Egypt, the Next Chile

museo-front-entranceBY NATHAN BLUMENSHINE

Recently I visited the Museum of Memory and Human Rights in Santiago, Chile. The exhibits focused primarily on the killings, torture and disappearances perpetrated by the Pinochet military regime during its 16-year rule after overthrowing the Allende government in 1973. As do many monuments memorializing tragedies, I was reminded that we must never allow this sort of thing to happen again.
I found it especially painful how the United States and our foreign business interests supported this military regime. In the 1970s and backed by the votes of Chileans, President Salvador Allende was implementing policies that favored the poor and working class. With violence and fear, the Pinochet government was able to reverse this popular economic system and implement neoliberal economic policies. Leaving the museum I began to wonder, if we must never let something like this happen again, where is it happening right now?
It did not take long to find an answer. The next morning I picked up a Chilean newspaper. Being an avid sports fan I figured I would briefly skim the sports section before reading the ¨real¨ news. It turns out that just before the World Cup begins, Chile will play one game against Egypt … Egypt. In addition to a detailed article about the upcoming soccer game, the El Mercurio newspaper in Santiago also reported on the crisis in Egypt and the predictable victory of coup leader General Al Sisi in the presidential elections.
The many similarities between the Allende-Pinochet and the Morsi-Al Sisi transitions cause me to worry that we have forgotten the instructions of the Museum of Memory and Human Rights to never let something similar happen again. Here are some similarities:
1. Isn’t it interesting that before the coups overthrowing these two democratically-elected and socialist-leaning leaders, strained relations with international economic powers such as the IMF (International Monetary Fund), worsened the economies and stagnated the potential success of socialist economic reforms in both Chile and Egypt?
2. While foreign investment grew in the aftermath of both military coups, Chile´s economy floundered during most of Pinochet´s rule and Egypt is now over $284 billion in debt.
3. Over its 16 year rule the Pinochet government was responsible for around 3,200 deaths, 80,000 internments, 28,000 cases of torture. Since the coup in July, Egypt´s military is responsible for about 3,000 deaths and 41,000 imprisonments. I sadly suspect that similar figures for torture will be available should there be a Museum of Memory and Human Rights in Cairo in 2040.
4. In 1973, Pinochet banned all political parties that supported Allende. President to be Gen. Al Sisi has declared that during his presidency there will be no such thing as the Muslim Brotherhood, the political party of ex-president Morsi. In the recent election, 52% of Egyptians did not vote, even after the voting period was extended an extra day.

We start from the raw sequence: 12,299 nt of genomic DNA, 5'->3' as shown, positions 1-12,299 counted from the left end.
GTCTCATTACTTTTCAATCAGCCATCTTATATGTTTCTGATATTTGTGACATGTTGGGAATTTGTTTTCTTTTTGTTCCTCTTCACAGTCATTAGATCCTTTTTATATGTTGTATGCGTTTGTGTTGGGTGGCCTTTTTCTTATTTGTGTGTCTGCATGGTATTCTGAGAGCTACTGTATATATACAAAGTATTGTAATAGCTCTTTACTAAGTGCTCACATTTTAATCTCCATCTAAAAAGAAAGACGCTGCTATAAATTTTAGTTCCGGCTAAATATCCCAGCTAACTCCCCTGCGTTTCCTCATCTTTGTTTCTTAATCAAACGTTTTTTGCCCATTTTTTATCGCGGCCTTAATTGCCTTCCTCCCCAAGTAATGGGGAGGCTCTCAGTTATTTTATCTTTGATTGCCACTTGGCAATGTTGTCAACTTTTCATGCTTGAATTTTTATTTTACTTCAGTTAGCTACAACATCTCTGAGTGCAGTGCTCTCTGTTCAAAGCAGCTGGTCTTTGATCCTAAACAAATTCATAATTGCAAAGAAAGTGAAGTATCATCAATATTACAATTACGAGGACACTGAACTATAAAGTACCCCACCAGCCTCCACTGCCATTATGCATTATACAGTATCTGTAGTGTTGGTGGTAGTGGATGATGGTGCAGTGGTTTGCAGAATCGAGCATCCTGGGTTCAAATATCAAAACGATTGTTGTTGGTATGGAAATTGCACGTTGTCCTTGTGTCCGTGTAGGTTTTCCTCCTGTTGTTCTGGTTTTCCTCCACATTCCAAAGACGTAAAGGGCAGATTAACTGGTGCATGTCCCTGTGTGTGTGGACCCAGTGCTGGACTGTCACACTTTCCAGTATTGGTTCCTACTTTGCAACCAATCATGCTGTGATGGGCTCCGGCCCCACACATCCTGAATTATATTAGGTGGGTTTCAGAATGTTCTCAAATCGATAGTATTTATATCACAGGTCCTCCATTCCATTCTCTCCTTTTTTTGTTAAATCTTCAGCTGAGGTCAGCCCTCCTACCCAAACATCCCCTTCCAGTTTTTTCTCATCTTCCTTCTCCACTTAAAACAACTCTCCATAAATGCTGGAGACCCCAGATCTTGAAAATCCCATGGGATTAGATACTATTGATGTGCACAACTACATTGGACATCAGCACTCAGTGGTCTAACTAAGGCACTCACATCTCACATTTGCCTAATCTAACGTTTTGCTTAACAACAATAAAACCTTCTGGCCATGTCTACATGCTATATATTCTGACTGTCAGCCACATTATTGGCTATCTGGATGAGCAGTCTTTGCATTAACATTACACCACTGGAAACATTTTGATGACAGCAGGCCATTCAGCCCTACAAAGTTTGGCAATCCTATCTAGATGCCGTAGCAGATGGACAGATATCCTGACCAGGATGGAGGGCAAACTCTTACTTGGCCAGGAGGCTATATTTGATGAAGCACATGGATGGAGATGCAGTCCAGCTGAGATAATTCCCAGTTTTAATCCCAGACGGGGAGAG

5. After his forceful removal of Morsi from power, Al Sisi is attempting to legitimize his power through semi-democratic elections. Pinochet legitimized his presidency in a 1980s vote that ratified his new constitution.
Are neoliberal economic interests responsible for the coup in Egypt as they were in Chile? Many other factors could be mentioned about both Chile and Egypt.  Religion, resource production, geographic location and much more have an impact. Some argue that Chile´s use of neoliberal policies is the cause of its current economic success. They suggest that a military government that enforces the same sort of policies would also eventually spur the Egyptian economy. I note that Chile’s current prosperity could also be fueled by many socialist economic policies, such as state-ownership of a copper company.  Also, Egypt just had 30 years of a military dictatorship under Hosni Mubarak and 20 years of neoliberal leaning economic policies. Why would more of that be an improvement?
Perhaps, I am completely wrong. I am no expert on either Chilean history or current Egyptian news. But we should be paying attention. I do know that—while there were legitimate problems with the Morsi regime—it is wrong for a military group to use violence to change the political and economic choices of the people. My country should not have supported the Pinochet government and it should not be supporting the Al Sisi government.

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